The Palouse’s hidden gems — literally

Unique rocks and precious gems can be found in the Palouse region



WSU geology professor Peter Larson holds an unpolished “star garnet” from Idaho.


Millions of years ago, the Palouse was beachfront property, and many still wish it was today.

Unfortunately for those people, nothing can last forever. Dr. William Schlosser, a WSU ecology professor, known by his students as “Dr. Bill,” said the sandy beaches eventually compressed into quartzite before being flooded by basalt. 

“That quartzite material was the bedrock in the area,” he said. “Kamiak Butte, Steptoe Butte and Paradise Ridge were mountains of quartzite so tall they stayed above the flood basalts.”

Schlosser said that those flood basalts came millions of years after the quartzite, “There was a magma hotspot fixed under the crust … so heavy and dense that it would move underneath the continent, except here it bubbled up to the surface and broke through starting on the Oregon coast and flooding across the Columbia Basin.” 

That hotspot, Schlosser said, is now below Yellowstone, giving it its volcanic activity today.

This basalt covered the Palouse region as deep as three miles in some places, Schlosser said, burying most of the region’s geologic history. Despite that, there are still many places near Pullman where unique rocks — and even precious gems — can be found.

The easiest gem-like rock to find that many people seek out is quartz. Because of the quartzite on all the Palouse’s peaks, quartz is very common both there and in all the rivers that flow from those points.

However, there are much rarer stones here, too.

“Opal has been found and is fairly common in the Palouse,” said WSU geology professor Peter Larson.

Larson said that though the opal here is not typically regarded as gem quality, some people do make gems out of it by cutting and polishing it. He also added that it had been mined in some of the Palouse in the past, but the opal was not consistently high enough quality to keep the mining going.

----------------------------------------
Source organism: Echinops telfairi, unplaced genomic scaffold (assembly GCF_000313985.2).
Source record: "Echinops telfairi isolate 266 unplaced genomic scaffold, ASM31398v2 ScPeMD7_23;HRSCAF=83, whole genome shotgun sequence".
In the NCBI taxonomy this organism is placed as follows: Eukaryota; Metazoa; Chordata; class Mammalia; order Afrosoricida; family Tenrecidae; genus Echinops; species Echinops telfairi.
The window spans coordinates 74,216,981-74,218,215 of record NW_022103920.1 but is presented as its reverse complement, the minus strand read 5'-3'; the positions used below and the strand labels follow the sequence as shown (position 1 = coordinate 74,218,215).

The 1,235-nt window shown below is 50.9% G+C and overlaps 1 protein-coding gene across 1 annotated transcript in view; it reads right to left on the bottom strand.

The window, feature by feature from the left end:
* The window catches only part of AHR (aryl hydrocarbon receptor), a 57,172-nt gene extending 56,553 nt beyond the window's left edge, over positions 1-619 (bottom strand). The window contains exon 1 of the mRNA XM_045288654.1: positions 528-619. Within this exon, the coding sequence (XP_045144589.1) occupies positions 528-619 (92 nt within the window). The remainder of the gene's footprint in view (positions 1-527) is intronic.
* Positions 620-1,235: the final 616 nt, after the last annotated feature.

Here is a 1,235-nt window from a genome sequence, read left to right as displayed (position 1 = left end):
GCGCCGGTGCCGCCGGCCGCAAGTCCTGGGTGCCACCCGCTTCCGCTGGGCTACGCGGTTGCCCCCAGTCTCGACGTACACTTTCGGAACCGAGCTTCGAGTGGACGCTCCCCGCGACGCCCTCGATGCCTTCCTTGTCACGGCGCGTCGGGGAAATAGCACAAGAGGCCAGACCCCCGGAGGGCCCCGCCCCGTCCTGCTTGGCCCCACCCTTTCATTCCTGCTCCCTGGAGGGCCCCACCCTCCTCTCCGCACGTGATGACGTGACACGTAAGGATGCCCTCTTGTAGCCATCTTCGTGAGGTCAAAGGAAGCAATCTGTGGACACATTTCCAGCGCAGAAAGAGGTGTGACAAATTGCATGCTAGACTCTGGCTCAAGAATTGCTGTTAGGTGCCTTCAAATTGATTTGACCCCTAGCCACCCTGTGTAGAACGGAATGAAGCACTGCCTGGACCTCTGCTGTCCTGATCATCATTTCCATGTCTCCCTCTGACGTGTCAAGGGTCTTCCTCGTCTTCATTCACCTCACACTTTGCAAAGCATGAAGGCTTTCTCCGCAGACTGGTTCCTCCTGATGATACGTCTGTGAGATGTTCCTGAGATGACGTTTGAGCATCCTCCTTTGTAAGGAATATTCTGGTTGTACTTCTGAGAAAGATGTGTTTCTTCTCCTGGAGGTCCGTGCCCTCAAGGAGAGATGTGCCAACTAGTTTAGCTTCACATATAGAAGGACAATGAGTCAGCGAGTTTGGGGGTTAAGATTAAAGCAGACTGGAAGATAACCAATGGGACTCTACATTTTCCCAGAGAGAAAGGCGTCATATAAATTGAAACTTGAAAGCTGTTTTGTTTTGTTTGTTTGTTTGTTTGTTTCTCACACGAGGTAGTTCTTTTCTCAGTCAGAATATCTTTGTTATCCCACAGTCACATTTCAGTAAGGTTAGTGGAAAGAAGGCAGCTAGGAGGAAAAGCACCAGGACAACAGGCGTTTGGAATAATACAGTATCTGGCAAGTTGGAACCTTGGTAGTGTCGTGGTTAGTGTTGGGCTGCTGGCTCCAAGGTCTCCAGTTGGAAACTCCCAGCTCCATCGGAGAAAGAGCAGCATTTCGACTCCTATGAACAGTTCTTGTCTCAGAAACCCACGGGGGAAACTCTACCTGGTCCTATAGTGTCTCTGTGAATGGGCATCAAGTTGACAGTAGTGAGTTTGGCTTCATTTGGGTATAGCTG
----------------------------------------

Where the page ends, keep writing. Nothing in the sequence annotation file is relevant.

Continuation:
“Some of it is crystal clear, as clear as water, and looks sort of like a blob of water,” Larson said. “It’s not really that hard to findit’s actually kind of common.”

To find it, Larson said to look for open spaces in exposed basalt — the same basalt that flooded over the whole region millions of years ago — where it formed when groundwater filtered through the basalt and picked up particles of a mineral known as silica along the way. 

In addition to these opals, an even rarer gem can be found not too far from Pullman known as “star garnet.” This unique variety of garnet is only found in the hills northeast of Moscow and in a small region of India, according to Idaho’s tourism agency “Visit Idaho.”

Star garnet gets its name from a unique mineral structure inside the garnet which causes light to reflect inside the stone and create a star-like pattern, Larson said. 

There are some places nearby in Idaho, where “you can go to and pay for a little plot of land where you can dig for star garnets …it’s really a hobby thing for most people,” Larson said. “Though some people do make high-end jewelry out of it.” 

When most people imagine the beauty of the Palouse, they think of the rolling hills surrounding Pullman-Moscow, with distant mountains and amber waves of grain. However, now hopefully that vision might also include some of the amazing geology that is right under everyone’s noses — literally.